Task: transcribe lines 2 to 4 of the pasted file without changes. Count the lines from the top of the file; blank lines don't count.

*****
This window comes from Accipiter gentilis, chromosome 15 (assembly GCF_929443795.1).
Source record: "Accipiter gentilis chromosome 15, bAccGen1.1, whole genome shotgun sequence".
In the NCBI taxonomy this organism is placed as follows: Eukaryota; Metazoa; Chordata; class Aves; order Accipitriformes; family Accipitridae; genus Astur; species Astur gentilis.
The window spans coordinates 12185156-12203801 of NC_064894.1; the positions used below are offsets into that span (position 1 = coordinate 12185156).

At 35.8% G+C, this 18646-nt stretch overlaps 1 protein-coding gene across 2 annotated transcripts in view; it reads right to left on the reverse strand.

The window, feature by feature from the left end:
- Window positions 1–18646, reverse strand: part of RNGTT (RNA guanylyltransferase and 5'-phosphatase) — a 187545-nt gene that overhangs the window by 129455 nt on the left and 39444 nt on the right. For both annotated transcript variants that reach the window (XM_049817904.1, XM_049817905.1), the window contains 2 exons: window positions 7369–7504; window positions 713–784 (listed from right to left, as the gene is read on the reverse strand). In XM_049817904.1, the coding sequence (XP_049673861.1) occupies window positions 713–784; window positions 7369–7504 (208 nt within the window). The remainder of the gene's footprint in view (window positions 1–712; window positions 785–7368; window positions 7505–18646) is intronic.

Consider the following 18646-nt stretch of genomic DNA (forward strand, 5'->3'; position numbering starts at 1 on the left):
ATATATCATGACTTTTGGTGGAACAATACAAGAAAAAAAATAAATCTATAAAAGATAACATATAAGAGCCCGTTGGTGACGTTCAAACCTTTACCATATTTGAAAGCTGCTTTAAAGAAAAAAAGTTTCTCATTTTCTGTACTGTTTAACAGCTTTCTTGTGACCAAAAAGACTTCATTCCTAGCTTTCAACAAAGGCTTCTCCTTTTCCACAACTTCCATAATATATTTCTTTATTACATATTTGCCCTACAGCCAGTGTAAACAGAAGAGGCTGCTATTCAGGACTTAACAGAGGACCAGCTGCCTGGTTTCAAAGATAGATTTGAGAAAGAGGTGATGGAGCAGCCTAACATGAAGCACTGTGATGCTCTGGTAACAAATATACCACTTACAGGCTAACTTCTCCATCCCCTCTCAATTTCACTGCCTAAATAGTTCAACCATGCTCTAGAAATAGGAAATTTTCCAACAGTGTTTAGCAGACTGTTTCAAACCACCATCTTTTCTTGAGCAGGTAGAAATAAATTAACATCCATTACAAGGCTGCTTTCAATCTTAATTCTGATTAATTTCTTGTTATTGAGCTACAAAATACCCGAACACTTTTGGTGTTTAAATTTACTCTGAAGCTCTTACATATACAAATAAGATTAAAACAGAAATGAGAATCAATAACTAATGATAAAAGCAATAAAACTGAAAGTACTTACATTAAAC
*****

Source record: "Accipiter gentilis chromosome 15, bAccGen1.1, whole genome shotgun sequence".
In the NCBI taxonomy this organism is placed as follows: Eukaryota; Metazoa; Chordata; class Aves; order Accipitriformes; family Accipitridae; genus Astur; species Astur gentilis.
The window spans coordinates 12185156-12203801 of NC_064894.1; the positions used below are offsets into that span (position 1 = coordinate 12185156).